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- Bon Voyage
November 2, 2011
CALGARY, AB, Nov. 2, 2011/ Troy Media/ – A century ago, Rudyard Kipling infuriated ‘Hatters,’ saying Medicine Hat, Alta., had ‘all hell for a basement.’ He was referring to the natural gas reservoir only 300 metres below the city.
‘The Hat’s' municipal officials tapped into the readily available reservoir, as did some townsfolk who had their own private gas wells to provide limitless gas for cooking, heating and lighting. It was economic heaven.
Today, harvesting that natural gas is considerably more challenging. It’s up to the producers of natural gas in Canada to make sure the product coming out of the ground is handled safely and refined to clear out the impurities, water and rogue hydrocarbons. A gas plant may look like a tangle of pipes, pumps, heaters, freezers, tanks and towers, but they’re all necessary to ensure the product on the market side of the process is a clean burning fuel.
Long before Kipling brought some measure of fame to Medicine Hat, natural gas was discovered in New Brunswick in 1859. Finds came a few years later in Ontario and 20 years later in southern Alberta. By 1908, the first pipeline in Alberta was created to deliver natural gas to far-reaching communities.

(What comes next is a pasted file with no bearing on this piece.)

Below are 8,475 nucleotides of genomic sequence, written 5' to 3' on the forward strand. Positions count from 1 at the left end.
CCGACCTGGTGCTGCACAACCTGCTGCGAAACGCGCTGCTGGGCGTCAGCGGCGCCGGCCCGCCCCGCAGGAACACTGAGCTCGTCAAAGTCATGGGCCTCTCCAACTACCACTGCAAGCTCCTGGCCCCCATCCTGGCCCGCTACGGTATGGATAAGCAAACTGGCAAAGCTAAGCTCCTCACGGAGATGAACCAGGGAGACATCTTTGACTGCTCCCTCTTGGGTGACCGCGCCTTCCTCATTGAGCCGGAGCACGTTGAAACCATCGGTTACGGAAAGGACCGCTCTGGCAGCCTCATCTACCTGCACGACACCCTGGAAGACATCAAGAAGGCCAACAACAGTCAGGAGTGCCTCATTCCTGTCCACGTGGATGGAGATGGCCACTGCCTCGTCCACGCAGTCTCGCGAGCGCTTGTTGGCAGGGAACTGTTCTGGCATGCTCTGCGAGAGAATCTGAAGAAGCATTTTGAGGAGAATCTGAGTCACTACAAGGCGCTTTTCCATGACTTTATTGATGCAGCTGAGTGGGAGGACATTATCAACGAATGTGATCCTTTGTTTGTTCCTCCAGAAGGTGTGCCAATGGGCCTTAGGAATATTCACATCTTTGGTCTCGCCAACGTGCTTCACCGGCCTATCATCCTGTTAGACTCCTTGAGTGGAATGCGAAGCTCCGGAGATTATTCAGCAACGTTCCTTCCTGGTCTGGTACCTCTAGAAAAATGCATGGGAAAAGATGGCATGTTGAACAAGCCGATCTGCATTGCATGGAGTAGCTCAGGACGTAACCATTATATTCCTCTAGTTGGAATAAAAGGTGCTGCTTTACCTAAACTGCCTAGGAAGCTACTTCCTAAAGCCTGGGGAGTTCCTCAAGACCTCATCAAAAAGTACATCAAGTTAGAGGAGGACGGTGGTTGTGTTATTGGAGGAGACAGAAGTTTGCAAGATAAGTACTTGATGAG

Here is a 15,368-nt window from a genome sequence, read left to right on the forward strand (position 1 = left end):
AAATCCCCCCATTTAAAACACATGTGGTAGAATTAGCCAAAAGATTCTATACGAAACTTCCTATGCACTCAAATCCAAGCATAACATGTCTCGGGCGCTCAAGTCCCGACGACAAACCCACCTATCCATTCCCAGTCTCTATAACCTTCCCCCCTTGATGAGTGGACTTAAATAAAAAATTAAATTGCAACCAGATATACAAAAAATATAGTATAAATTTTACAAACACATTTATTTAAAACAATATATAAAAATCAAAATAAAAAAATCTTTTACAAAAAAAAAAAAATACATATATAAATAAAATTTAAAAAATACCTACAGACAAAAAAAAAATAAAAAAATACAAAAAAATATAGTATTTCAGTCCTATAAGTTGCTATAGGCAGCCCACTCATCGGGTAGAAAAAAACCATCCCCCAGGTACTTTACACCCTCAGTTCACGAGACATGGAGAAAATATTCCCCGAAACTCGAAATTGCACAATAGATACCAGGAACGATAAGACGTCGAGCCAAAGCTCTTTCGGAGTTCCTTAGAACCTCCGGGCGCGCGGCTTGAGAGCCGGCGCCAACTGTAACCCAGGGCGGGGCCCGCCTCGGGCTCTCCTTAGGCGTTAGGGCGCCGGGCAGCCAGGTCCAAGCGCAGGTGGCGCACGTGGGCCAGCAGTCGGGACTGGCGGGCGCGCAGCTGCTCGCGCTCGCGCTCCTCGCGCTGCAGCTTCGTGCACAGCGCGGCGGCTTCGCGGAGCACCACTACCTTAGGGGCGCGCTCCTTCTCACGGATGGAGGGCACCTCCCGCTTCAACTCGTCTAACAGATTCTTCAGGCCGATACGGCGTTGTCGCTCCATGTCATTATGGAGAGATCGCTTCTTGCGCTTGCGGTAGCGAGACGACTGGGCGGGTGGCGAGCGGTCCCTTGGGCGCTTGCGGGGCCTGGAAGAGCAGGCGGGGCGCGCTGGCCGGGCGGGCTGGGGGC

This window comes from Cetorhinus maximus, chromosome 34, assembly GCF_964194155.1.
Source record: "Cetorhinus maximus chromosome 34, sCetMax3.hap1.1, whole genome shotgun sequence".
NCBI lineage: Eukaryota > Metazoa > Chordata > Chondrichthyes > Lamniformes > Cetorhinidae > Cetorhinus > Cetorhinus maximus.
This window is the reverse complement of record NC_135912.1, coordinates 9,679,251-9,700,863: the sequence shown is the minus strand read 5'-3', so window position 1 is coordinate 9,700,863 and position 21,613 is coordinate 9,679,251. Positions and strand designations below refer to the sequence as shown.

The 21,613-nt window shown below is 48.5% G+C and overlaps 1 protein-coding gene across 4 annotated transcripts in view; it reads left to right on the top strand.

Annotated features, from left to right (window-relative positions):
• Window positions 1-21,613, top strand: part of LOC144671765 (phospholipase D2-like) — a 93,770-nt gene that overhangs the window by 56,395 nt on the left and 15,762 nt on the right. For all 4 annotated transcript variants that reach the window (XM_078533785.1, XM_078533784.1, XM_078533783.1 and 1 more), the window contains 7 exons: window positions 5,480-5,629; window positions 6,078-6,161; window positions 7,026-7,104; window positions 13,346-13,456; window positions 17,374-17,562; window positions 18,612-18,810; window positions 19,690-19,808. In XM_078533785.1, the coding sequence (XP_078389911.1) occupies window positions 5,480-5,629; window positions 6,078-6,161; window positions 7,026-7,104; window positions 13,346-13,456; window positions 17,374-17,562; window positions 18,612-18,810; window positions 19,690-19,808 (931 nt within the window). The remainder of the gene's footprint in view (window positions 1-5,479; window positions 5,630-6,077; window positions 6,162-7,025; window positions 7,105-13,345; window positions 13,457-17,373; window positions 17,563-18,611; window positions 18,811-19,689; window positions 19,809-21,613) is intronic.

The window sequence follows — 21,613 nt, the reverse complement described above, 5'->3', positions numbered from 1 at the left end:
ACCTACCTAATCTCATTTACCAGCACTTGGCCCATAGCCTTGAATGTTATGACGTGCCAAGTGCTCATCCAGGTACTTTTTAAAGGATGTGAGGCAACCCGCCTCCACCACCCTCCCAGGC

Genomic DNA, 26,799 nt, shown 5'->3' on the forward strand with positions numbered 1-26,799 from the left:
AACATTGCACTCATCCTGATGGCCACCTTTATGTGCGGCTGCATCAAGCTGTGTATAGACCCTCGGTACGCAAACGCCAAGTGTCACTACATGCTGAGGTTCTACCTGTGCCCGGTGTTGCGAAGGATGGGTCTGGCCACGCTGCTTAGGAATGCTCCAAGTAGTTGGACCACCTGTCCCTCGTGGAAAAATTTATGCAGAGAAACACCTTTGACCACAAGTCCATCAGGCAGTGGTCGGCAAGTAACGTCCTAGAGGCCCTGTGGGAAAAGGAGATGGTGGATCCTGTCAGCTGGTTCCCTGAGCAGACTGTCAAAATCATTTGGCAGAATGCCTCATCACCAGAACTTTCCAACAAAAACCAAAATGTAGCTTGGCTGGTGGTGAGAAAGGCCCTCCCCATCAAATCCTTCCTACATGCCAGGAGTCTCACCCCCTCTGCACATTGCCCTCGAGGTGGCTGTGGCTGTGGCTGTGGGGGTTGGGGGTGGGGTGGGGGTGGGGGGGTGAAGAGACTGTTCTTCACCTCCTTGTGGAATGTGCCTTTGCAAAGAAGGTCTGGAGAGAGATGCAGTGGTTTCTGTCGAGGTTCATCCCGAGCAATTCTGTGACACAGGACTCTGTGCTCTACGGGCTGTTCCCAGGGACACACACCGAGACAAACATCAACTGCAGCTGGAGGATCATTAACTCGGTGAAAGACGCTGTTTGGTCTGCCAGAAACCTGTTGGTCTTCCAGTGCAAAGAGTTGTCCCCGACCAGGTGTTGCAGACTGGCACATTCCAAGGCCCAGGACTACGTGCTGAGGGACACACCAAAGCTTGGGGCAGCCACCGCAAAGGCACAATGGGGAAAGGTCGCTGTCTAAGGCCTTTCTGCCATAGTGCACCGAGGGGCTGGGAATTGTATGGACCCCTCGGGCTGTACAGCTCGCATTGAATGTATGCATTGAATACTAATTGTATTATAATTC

Third largest producer
Today, Canada is the world’s third largest producer of natural gas with an average annual production 6.4 trillion cubic feet. That gas flows through more than 480,000 kilometres of pipes, heating more than half the homes and businesses in Canada. It also flows into the U.S., providing 14 per cent of the natural gas it needs, according to the National Energy Board.
Natural gas can be a product of a well drilled specifically for gas or it can be a by-product from an oil well. If natural gas is produced from oil, the gas usually releases from the oil within the formation as the pressure in the rock is decreased during extraction. (Think of opening a carbonated beverage.) The products are then moved through separate pipelines for processing. If the gas is reluctant to be liberated on its own, low temperature separators are used.
At an oil refinery, the crude oil is heated to separate the different hydrocarbons present in the oil. Each hydrocarbon chain has a different boiling point and will drop out of the distillation column at different temperatures. Natural gases or ‘associated-dissolved’ are quick to boil out at roughly 40 Celsius while heavier hydrocarbons fall out at temperatures up to 600 Celsius.